The Washington PostDemocracy Dies in Darkness

Opinion The Trump administration’s immigration policies are impossibly cruel. That’s the whole point.

(Hans-Maximo Musielik/AP)

Amid growing outrage over the Trump administration’s policy of separating children from their parents when families arrive at the border, many are asking how the administration can be so cruel as to literally tear children from their mothers’ arms. There’s a clear answer, one that runs through all of the administration’s policies on immigration:

The cruelty is the whole point.

It’s both a reflection of President Trump’s beliefs and those of his key advisers on immigration, and a practical tool they are using to reduce the number of immigrants coming to the United States. There won’t be a more humane set of policies coming out of this administration, because they have no interest in being humane.

Back in December, The Post reported that the administration was considering a set of policy changes that would both separate families arriving at the border and crack down on undocumented parents already in the United States who send for their children. Then earlier this month, Attorney General Jeff Sessions announced that everyone who crosses the border illegally will be subject to criminal prosecution, and because children cannot be held in adult jails, that means families will be split up. (Previously, families were held in facilities where they could remain together.)

The implementation of this policy has led to agonizing scenes at the border of anguished parents and terrified children. “This is as bad a practice as I’ve seen in my career,” one American Civil Liberties Union lawyer told NBC News. “It has such a cruel feel to it.” In some cases, families have been separated even when they arrived at official ports of entry and requested asylum.

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The Trump administration has made no attempt to hide the fact that they hope that the harshness of this policy will deter people from seeking to come to the United States. “If you don’t want your child separated, then don’t bring them across the border illegally,” said Sessions. “It’s not our fault that somebody does that.” As White House Chief of Staff John F. Kelly put it with his characteristic compassion, “The children will be taken care of — put into foster care or whatever.” The “or whatever” turns out to potentially include internment camps on military bases.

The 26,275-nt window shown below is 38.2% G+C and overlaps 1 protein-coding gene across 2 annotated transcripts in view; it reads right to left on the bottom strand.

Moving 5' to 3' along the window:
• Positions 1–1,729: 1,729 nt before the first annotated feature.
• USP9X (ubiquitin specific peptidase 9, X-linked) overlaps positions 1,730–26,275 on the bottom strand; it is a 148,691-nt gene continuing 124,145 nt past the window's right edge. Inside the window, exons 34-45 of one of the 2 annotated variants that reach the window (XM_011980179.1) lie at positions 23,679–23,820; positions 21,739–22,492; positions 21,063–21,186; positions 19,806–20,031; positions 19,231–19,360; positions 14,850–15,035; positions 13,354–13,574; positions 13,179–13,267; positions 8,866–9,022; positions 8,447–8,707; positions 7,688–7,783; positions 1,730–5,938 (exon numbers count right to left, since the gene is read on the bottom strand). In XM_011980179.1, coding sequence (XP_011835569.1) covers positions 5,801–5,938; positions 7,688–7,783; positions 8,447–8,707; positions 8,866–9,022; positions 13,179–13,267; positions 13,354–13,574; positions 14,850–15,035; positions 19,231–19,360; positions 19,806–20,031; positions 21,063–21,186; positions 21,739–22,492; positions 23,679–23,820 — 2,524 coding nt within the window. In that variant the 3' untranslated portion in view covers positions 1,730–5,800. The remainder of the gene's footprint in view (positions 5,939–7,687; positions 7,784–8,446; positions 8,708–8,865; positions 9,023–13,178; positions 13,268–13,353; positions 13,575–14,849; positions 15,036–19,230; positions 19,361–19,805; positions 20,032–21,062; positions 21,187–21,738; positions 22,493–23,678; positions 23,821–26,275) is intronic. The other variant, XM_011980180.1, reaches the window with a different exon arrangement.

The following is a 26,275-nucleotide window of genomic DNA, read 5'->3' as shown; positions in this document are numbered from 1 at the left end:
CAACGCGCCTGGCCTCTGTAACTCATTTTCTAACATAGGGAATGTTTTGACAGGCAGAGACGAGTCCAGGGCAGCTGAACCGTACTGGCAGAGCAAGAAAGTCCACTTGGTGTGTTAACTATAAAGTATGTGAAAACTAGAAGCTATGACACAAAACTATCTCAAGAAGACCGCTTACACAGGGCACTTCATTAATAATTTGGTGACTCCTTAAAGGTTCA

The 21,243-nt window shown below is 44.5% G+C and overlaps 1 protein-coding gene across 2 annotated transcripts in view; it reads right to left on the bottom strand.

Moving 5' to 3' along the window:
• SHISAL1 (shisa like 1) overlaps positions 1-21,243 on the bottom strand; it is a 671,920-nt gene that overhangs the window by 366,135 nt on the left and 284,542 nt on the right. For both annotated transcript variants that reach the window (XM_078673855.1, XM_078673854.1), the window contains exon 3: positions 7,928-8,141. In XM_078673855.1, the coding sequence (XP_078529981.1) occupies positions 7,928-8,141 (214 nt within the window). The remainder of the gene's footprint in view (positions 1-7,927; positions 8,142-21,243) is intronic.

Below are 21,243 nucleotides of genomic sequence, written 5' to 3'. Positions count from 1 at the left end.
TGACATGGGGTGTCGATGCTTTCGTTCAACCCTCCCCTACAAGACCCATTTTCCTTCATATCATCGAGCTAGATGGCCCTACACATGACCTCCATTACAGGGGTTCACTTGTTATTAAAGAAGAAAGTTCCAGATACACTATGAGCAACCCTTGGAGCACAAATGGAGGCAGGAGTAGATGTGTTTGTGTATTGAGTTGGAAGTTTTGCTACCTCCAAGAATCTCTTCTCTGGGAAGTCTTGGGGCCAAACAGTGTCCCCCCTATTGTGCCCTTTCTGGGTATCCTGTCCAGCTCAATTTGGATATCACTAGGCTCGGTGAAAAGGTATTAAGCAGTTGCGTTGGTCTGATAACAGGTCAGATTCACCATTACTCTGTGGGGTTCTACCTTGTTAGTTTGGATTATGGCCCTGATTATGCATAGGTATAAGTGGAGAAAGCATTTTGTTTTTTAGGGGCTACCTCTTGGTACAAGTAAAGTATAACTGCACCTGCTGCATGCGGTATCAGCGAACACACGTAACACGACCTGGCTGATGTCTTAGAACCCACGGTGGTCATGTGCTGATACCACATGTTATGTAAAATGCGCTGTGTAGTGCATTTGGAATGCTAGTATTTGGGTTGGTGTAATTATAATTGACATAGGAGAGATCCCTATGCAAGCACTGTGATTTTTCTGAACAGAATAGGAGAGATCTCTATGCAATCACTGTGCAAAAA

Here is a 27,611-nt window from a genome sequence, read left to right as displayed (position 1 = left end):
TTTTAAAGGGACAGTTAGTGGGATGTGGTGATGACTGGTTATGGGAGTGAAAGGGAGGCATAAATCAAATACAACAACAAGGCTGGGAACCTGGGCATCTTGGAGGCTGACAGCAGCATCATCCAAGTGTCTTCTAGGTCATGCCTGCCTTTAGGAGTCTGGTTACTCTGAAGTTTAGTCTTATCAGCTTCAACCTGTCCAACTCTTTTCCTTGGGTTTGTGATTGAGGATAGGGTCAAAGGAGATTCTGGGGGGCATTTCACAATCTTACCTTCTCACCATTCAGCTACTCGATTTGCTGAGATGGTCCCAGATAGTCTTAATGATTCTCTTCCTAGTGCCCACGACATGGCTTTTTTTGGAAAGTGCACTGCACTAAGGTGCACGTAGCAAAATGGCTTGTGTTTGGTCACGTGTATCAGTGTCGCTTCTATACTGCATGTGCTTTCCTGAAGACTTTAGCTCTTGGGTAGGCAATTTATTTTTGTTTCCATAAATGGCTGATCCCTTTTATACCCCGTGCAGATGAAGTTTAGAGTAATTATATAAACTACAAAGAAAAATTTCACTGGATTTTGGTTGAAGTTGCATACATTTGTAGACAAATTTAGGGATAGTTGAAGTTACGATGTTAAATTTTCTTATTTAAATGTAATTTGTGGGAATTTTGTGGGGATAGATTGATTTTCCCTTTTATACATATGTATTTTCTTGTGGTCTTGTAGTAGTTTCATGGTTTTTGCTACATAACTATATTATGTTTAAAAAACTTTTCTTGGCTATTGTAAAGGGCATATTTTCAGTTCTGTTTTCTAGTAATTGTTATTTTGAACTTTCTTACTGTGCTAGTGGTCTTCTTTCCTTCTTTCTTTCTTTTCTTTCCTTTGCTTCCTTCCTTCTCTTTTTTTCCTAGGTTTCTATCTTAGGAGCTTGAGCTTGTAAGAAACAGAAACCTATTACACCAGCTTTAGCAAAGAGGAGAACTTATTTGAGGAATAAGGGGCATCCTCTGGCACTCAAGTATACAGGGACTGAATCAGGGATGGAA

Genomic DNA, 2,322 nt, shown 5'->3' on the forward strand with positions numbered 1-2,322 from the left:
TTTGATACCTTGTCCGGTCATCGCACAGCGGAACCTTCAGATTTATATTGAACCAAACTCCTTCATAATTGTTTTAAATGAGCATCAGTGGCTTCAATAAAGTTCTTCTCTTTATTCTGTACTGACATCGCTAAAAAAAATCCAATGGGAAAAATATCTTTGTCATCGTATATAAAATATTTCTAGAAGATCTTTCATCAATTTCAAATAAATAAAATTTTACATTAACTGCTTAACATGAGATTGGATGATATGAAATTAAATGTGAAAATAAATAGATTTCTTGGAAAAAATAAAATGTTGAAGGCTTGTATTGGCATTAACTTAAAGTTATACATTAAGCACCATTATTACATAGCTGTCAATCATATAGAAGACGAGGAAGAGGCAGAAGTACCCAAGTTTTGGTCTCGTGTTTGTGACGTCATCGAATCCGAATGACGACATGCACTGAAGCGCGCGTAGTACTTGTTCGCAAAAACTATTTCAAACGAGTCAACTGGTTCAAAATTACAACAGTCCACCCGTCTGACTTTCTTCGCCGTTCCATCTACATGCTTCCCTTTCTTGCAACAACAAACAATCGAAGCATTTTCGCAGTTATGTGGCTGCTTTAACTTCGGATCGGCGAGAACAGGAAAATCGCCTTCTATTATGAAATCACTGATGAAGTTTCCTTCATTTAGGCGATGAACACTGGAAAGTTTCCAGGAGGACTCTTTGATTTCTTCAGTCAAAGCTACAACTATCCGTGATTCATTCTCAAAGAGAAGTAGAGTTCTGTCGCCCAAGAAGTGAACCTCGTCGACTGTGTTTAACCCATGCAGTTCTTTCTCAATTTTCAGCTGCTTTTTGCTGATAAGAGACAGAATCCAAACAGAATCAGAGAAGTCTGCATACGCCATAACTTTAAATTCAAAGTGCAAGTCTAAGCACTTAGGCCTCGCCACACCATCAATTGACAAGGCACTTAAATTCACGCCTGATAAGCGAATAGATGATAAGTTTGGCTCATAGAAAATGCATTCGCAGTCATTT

The idea of using harsh policies as a deterrent to illegal immigration has been part of the Republican approach for some time. You may remember that in 2012, Mitt Romney proposed “self-deportation” as a solution to the problem, the idea being that if you made life miserable and terrifying enough for undocumented immigrants, they’d leave. Believe it or not, at the time he was intensely criticized for the remark.

When he ran for president, Trump not only proposed a set of policies to make America less welcoming of immigrants — a wall on the Southern border, a ban on Muslims coming to the United States — he also used rhetoric far harsher than other Republicans had been willing to in the past or even at that time. Others would say that they only opposed illegal immigration but not legal immigration, and would pay lip service to the idea that we’re a nation of immigrants. In contrast, Trump began his campaign calling Mexican immigrants criminals and rapists, propagated racial stereotypes and essentially told Republican voters that they no longer needed to pretend to believe that immigration is a good thing for America.

The Republican base loved it. Indeed, there may be no single factor more responsible for Trump winning the GOP nomination than his harsh rhetoric and stances on immigration. And unlike the position he takes on some issues, it’s obvious that Trump sincerely dislikes the very idea of immigration, or at least immigration from countries that are not majority white. He has surrounded himself with a group of advisers who share the beliefs not only that illegal immigration must be stopped but that legal immigration should be curtailed as well.

These ideas have been turned into policy. The Trump administration has, among other things, done the following:

  • Capped the number of refugees the United States accepts at 45,000, the lowest number since the refugee program was created in 1980. The actual number accepted this year could be only half that.
  • Rescinded the Deferred Action for Childhood Arrivals program.
  • Rescinded the Deferred Action for Parents of Americans and Lawful Permanent Residents program.
  • Barred entry from certain Muslim-majority countries.
  • Ended temporary protected status for immigrants from Honduras, El Salvador, Haiti, Nepal, Sudan and Nicaragua, forcing people who have lived legally in the United States for years or even decades to return to the countries of their birth.

As the Migration Policy Institute concluded, “No administration in modern U.S. history has placed such a high priority on immigration policy or had an almost exclusive focus on restricting flows, legal and unauthorized alike, and further maximizing enforcement.” They even changed the mission statement of U.S. Citizenship and Immigration Services so it would no longer refer to the United States as “a nation of immigrants.”

So when you hear horrifying stories from the border of families being ripped apart, understand that the administration is perfectly happy for those stories to be told. They have no compassion for the human beings involved, and they want others who might consider coming to the United States to know how heartlessly they’ll be treated. It’s the whole point.

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